Hello and thank you for your question. I will be very pleased to assist you. I'm a practicing lawyer in England with over 10 years experience.
Would this be a new tenant please or an existing tenant already in situ?
Would you also live in the house or would the tenant have sole occupation?
There are a number of other tenants (3) with three separate rms on periodic assured Shorthold tenancy agreements. I have just acquired exemption from HMO status as the house is on the market
This extra tenant, will be new to the property.
Thanks. Will you also live in the property?
Sorry I got pulled away
I don't live at the property but sometimes stay at the property on visits to London. But it is not my home.
Thanks. Unfortunately your proposal will not work. Based on the long standing legal authority of Street v Mountfort, if the tenant has exclusive possession of a room in the house during his tenancy, the Housing act will intervene and automatically create a minimum of a six month tenancy regardless of what your tenancy agreement may say. In order to exclude intervention of the Housing act, it is necessary either that you live in the house which is likely to be impractical or that you offer serviced accommodation to the tenant. Provision of serviced accommodation excludes the creation of a six month assured short hold tenancy. In order to evidence serviced accommodation, you would need to offer for example a weekly cleaning service for the tenant or provision of meals or laundry service for example a combination. What is important is that whatever services you choose to offer are actually carried out on a regular I would suggest at least weekly basis is of the tenant disputes the position in the future, courts will look at actual practical circumstances rather than what is written down in black and white
providing you genuinely offer serviced accommodation and include such provisions as rights in the tenancy agreement, you can offer the tenant and excluded tenancy agreement and set minimum/maximum terms as you wish. Remeber that notice cannot be less than the interval of rent paid even in the circumstances - e.g. if rent is paid monthly then a minimum of one months notice is required from you to bring the tenancy to an end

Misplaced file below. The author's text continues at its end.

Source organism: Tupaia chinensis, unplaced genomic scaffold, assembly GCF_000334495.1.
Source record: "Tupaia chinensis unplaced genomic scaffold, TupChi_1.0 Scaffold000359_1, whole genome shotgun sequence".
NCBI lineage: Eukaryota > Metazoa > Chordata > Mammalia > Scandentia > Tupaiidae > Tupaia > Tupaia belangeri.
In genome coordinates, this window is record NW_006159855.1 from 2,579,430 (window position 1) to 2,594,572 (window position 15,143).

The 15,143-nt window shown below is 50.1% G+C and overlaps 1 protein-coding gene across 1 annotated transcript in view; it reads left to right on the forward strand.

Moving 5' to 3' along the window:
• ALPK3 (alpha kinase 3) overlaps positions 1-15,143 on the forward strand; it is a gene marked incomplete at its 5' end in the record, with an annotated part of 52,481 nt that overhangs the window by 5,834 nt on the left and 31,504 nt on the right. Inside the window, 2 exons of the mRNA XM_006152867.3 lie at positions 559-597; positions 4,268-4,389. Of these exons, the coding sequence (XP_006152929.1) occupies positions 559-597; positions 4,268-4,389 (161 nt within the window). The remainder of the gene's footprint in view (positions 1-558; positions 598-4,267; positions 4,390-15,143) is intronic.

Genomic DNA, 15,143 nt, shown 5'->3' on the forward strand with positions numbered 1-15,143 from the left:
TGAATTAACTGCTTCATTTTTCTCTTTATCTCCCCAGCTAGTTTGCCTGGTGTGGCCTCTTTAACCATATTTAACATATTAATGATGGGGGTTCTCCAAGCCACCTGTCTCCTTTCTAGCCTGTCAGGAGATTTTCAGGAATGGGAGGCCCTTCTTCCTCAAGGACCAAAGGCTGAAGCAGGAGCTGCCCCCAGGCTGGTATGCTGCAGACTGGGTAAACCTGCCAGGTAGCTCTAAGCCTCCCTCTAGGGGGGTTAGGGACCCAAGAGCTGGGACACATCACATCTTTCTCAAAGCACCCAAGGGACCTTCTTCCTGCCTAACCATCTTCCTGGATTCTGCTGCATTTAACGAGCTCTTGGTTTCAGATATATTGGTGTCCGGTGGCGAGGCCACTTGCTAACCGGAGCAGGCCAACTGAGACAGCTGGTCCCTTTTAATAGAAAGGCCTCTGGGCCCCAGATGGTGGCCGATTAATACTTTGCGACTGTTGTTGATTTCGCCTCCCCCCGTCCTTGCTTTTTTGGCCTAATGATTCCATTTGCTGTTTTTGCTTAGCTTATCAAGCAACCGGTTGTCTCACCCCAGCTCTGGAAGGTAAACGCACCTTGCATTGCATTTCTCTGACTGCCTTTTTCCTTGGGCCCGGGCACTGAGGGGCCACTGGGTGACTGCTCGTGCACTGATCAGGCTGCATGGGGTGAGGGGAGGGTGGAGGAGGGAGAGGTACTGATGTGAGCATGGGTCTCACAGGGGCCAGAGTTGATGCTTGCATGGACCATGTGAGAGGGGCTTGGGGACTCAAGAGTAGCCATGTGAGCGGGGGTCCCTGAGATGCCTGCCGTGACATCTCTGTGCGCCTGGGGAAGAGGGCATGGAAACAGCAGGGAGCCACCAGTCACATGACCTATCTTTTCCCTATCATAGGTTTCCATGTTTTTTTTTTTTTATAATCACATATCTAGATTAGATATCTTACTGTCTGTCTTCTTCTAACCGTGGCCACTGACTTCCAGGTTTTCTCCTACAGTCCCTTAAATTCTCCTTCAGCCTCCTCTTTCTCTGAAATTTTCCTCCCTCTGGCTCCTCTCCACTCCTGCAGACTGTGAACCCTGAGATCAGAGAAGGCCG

Have I been able to help you with all your questions on the above?
As it is furnished accommodation can I treat it like a holiday let. Please see my conversation on my last question with 'Alex'.
I do appreciate you detailed answer but basically you are saying that I introduce a new tenant into the house even if it is a short let tenancy agreement similar to a holiday let then the courts would not recognize it but give them 6 months minimum term.
I have to leave again but will read your answer on my return. Thank you again.
Letting as a holiday let would be very precarious if it is not really a holiday let. The Housing act defines holiday lets as "A tenancy the purpose of which is to confer on the tenant the right to occupy the dwelling-house for a holiday." if the tenant is not really occupying the property for a holiday you leave yourself wide open to a potential dispute by the tenant if he chose to be difficult. Remember the courts look at the situation on the ground not just on what is written down in black and white and if the tenant shows to dispute the position in an effort to remain in the property for longer, you would have your weakest link as your strongest witness against you as the tenant would presumably easily be able to prove that he was not occupying the property for a holiday and on the balance of probability you knew this full well - e.g. if he has a job locacally or is studying and so on.
housing law is relatively strong when it comes to protecting tenant rights and the landlords can easily run afoul of such laws if he does not pick relatively rigidly to the "rules". My view as above would be that renting the property as a holiday let in circumstances where it is clearly or not likely to be a holiday let would leave you exposed to a tenant claiming he has the benefit of a six month tenancy agreement which could lead to further problems of claims against you for failure to protect his deposit and potentially costly and long winded eviction process. You may have cause will get away with it and the tenant may be a delight but there are risks.
Thank you thats very thorough. I'm glad I got a second opinion
A pleasure. if you can source a relatively inexpensive cleaner who is willing to call in once a week to clean, you should have little difficulty in renting the room out on a short-term basis as above. Of course it will eat into your profit but you may decide that it is better to rent the room out at a potentially slightly lower net rental than not at all. If you do decide to take a risk then the fully think through the potential impact the worst-case scenario could have upon your sale and whether that risk is worthwhile
I hope your sale goes well in any event
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